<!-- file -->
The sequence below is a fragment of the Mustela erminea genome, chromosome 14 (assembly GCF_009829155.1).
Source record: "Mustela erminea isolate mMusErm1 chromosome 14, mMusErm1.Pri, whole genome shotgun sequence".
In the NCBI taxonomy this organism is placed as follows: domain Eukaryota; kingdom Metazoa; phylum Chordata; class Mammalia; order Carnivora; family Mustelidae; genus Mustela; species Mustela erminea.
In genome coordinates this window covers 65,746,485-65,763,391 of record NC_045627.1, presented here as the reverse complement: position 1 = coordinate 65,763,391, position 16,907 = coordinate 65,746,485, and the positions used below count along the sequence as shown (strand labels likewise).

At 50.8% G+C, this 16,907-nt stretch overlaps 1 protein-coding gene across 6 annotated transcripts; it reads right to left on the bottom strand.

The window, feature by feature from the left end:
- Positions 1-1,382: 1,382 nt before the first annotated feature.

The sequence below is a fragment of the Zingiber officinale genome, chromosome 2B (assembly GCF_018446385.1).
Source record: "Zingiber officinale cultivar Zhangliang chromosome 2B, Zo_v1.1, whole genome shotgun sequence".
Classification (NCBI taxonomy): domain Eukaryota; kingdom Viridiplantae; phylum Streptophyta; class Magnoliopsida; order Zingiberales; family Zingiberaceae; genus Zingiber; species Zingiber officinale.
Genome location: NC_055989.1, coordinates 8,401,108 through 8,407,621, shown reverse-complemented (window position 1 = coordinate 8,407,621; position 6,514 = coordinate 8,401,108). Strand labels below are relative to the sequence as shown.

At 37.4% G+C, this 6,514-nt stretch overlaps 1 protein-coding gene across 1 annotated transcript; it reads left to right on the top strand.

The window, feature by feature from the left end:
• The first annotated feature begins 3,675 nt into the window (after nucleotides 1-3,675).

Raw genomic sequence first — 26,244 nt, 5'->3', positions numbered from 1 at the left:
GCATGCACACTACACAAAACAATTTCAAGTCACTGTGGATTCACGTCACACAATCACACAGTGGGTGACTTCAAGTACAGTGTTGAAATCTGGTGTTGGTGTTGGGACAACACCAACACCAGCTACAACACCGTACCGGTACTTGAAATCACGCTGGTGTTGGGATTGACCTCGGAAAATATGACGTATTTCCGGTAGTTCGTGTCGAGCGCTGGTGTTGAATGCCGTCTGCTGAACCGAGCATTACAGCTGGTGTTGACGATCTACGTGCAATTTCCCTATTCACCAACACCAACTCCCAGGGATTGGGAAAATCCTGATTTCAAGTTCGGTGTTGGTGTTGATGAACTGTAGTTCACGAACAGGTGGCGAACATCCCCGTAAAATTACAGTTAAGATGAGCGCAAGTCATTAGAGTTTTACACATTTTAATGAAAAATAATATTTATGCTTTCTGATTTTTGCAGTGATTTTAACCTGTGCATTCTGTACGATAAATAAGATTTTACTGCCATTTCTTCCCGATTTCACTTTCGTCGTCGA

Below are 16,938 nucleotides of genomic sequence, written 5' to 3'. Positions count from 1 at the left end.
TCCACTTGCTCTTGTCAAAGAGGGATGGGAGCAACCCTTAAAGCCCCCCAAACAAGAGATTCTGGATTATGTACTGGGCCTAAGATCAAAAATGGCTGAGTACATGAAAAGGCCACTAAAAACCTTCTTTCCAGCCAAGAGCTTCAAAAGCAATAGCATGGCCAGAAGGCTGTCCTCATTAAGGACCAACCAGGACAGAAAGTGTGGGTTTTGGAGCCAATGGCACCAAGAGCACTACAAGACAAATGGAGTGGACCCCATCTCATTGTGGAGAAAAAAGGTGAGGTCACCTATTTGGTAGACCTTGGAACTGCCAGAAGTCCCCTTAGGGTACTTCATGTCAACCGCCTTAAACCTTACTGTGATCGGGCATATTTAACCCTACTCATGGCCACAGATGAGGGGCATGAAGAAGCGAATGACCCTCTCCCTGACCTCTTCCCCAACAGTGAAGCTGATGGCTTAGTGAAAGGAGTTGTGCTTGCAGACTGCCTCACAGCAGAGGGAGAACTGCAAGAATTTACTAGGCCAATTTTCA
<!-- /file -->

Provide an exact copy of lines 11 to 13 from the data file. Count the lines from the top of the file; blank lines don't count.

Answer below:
Genome location: NC_055989.1, coordinates 8,401,108 through 8,407,621, shown reverse-complemented (window position 1 = coordinate 8,407,621; position 6,514 = coordinate 8,401,108). Strand labels below are relative to the sequence as shown.

At 37.4% G+C, this 6,514-nt stretch overlaps 1 protein-coding gene across 1 annotated transcript; it reads left to right on the top strand.

The window, feature by feature from the left end: